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    #15
    definitely get the i5. future proof your self, it'll make you less likely to upgrade again
     
  15. alphaod macrumors Core

    alphaod

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    NYC
    #16
    I believe the overall consensus is the correct and best choice is the 2.4GHz i5 with a 330M. And that's definitely the right choice.

    And I'd get a refurbished if I wasn't the type of buyer that's in a rush to buy everything on release.

    Good luck.
     
  16. Rizvi1 macrumors 6502a

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    Laurel, MD (Baltimore, MD / Washington, DC area)
    #17
    Definitely recommend going the refurbished route if you can.

    The current MacBook Pro I have (15" 2.2ghz C2D SR) I purchased in late october 2007 refurbished. almost 3 years later, I have had no issues with it and at the time, I remember saving $200 off the price versus new (would have only saved $100 w/ my educational discount) - and then on top of that, I was able to get a $100 rebate because I went through a 3rd party making the price even cheaper. But, I don't think those kinds of additional rebates can be done anymore - the person I went through (found on macrumors) said they're not involved with that anymore.

    I bought a mac mini refurbished earlier this year before the upgrade, no problems there either but not really using it a terrible amount. Usualy for something like a mac mini, I'd try to go the craigslist route.

    I wouldn't worry about the resale value because the savings up front more important. A few years from now when you want to sell, I think having hte refurbished box still shouldn't impact much.

    I'm actually looking to replace my MacBook Pro now because I want to sell before the applecare is up. I only want a 15" and am trying to get to the bottom of a) if the jump to i7 from i5 and b) the jump from NVIDIA GeForce GT 330M w/ 512MB is better than 256mb is worth the extra $340ish price difference in refurb costs ($1529 to $1869). Or, on top of that, if the hi res screen is worth it which would take me to $1999 in refurb costs

    I don't care about the increase in hard drive space really. 320gb should be fine for the immediate future. I have a 500gb external western digital My Passport studio hard drive and if this hard drive can fit in the MacBook Pro, I could just take this apart and throw it in there one day. That's what I did w/ my older 320gb western digital hard drive when the enclosure got messed up, I just took out the (I think) 80gb hard drive and put that in there instead.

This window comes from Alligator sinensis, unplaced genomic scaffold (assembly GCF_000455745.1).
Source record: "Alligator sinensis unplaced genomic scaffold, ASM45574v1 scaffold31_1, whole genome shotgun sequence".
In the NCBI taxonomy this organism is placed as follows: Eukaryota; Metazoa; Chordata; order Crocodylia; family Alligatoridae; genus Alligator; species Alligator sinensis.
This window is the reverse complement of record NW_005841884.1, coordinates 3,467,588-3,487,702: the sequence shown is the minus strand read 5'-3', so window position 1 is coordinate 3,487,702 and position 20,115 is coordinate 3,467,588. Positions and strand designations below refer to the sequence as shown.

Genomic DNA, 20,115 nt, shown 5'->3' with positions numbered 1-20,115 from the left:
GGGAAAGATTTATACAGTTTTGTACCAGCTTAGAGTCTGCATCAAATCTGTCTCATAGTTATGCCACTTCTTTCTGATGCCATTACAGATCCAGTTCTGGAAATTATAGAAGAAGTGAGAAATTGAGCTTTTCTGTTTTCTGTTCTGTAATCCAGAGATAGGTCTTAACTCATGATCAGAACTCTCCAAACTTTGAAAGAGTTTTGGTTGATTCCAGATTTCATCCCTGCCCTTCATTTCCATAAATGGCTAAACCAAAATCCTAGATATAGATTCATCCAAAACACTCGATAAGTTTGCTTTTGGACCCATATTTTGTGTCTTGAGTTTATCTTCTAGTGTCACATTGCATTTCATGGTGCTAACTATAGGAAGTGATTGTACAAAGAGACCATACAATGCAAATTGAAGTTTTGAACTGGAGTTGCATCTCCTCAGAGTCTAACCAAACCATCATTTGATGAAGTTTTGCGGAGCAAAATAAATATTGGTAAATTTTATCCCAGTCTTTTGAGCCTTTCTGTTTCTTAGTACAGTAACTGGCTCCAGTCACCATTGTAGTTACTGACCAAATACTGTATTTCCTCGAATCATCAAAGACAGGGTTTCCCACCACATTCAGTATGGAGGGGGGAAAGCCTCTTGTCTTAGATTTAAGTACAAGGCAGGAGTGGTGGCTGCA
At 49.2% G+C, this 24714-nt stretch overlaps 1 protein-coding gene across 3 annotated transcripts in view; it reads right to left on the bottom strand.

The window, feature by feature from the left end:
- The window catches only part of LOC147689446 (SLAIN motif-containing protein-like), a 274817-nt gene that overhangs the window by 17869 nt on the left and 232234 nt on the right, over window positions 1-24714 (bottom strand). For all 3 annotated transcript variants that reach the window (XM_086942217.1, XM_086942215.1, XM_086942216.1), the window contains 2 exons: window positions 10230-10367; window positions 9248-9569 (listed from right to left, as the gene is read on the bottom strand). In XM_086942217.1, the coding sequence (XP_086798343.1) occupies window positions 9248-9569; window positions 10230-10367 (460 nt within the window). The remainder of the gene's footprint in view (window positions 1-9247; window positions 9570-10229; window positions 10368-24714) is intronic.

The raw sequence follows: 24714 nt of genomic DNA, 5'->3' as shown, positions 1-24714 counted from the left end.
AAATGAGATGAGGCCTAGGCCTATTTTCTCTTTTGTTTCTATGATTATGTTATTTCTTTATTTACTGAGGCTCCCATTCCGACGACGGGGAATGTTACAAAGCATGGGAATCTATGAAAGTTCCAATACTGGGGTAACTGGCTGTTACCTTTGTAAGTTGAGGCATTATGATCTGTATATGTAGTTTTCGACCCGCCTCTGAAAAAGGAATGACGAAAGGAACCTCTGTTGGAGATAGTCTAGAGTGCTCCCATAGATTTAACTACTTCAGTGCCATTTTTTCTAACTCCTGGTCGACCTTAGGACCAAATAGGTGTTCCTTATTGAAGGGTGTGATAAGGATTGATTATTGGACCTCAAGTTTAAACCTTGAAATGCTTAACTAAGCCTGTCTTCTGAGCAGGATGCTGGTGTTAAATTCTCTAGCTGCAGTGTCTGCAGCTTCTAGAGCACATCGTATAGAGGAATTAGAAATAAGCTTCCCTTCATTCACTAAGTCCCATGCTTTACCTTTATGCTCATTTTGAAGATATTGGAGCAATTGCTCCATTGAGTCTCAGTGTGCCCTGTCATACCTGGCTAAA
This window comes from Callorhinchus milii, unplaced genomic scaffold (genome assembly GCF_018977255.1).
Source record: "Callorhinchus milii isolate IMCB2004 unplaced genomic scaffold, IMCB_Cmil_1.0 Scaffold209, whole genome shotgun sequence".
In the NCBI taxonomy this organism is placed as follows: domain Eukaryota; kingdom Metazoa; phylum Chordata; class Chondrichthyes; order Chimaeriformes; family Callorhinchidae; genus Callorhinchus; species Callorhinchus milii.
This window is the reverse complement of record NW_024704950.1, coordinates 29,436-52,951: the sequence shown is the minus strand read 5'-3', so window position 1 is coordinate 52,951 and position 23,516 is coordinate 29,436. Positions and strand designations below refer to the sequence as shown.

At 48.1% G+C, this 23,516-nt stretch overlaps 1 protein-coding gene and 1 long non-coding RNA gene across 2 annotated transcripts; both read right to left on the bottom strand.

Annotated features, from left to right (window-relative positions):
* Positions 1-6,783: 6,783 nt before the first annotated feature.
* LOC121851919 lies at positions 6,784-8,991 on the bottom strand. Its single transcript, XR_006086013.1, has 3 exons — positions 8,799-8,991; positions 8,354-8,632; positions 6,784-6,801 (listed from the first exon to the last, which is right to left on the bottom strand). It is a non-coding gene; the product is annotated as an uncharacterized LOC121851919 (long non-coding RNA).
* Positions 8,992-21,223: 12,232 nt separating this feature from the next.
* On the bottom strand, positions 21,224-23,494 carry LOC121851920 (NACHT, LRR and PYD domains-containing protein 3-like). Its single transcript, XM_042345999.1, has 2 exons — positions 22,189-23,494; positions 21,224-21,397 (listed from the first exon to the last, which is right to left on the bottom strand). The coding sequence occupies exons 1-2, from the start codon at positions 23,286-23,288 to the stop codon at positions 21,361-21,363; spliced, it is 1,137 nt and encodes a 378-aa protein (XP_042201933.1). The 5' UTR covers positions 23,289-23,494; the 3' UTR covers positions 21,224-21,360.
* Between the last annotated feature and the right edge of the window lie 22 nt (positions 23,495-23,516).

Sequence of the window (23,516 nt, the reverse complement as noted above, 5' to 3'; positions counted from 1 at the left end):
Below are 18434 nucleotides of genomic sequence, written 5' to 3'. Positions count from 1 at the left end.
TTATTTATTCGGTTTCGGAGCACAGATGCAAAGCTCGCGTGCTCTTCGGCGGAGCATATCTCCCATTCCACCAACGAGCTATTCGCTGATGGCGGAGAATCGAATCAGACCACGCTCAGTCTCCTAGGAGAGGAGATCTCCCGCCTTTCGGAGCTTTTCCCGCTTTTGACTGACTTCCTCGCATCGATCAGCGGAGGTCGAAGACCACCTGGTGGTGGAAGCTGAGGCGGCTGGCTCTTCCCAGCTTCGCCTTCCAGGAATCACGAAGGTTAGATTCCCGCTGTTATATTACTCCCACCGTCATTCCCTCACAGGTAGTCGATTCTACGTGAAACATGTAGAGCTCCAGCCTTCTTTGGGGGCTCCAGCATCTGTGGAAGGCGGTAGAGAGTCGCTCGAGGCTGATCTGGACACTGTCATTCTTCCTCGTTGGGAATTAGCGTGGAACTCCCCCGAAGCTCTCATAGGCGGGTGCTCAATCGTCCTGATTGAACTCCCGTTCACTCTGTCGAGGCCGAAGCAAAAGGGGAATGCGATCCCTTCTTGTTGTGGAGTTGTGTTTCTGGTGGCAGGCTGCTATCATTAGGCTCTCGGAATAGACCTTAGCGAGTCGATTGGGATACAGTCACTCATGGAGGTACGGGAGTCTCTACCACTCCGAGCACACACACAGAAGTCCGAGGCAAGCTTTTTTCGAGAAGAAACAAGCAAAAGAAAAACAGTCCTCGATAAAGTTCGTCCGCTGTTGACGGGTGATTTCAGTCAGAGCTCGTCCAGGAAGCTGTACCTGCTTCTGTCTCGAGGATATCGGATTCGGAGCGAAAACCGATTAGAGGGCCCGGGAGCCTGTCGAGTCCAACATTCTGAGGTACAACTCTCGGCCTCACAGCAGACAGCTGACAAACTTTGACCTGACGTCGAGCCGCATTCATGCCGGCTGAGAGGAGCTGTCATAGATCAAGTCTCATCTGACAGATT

I also one day want to put an SSD in there too and take out the superdrive.
     
  17. Batt macrumors 65816

    Batt

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    #18
    The only way you can tell a refurb is by the serial number. Refurbs get a different number. A buyer would have to know that and check it on Apple's web site.
     
  18. Rizvi1 macrumors 6502a

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    #19
    ^ I believe he's referring to not having the original packaging in which case hes' correct, resale value could suffer. But I still wouldn't let go of up front savings for that
     
  19. mcfly2 macrumors member

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    #20
  20. Hellhammer Moderator

    Hellhammer

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    #21
    Some refurbs come in the retail packaging. Either way, the savings will be greater than the decrease in resale value
     
  21. Batt macrumors 65816

    Batt

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    #22
    I have no clue - all I know is that refurbs get a new serial number.
     
  22. mcfly2 macrumors member

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    Sep 9, 2010
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    TX
    #23
    I was questioning an earlier poster who said that the fact that an MBP is a refurb lowers its resale value. I still question that. I've found a few different websites where you can look up MBP serial numbers. None of them indicate that mine is a refurb. If anyone knows of a site that shows this information, I'd be interested in seeing it.
     
  23. Merkava_4 macrumors 6502a

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    Sep 4, 2010
    Location:
    California
    #24
    I wonder how Apple removes scratches from the screen and top case on
    refurbished units. Especially those white MacBooks; those units scratch easily.
     
  24. belvdr macrumors 603

    Joined:
    Aug 15, 2005
    #25
    Absolutely, 100% incorrect. It would be a horrible idea (both financially and ecologically) to just toss everything inside a unit without inspection. Some folks may return the unit because of buyer's remorse, so there's no reason to replace anything, other than the loaded OS image.

    http://store.apple.com/Catalog/US/Images/apple_certified.html

    They would replace them Refurb units are not used units in the sense they are not used for 2 years and returned.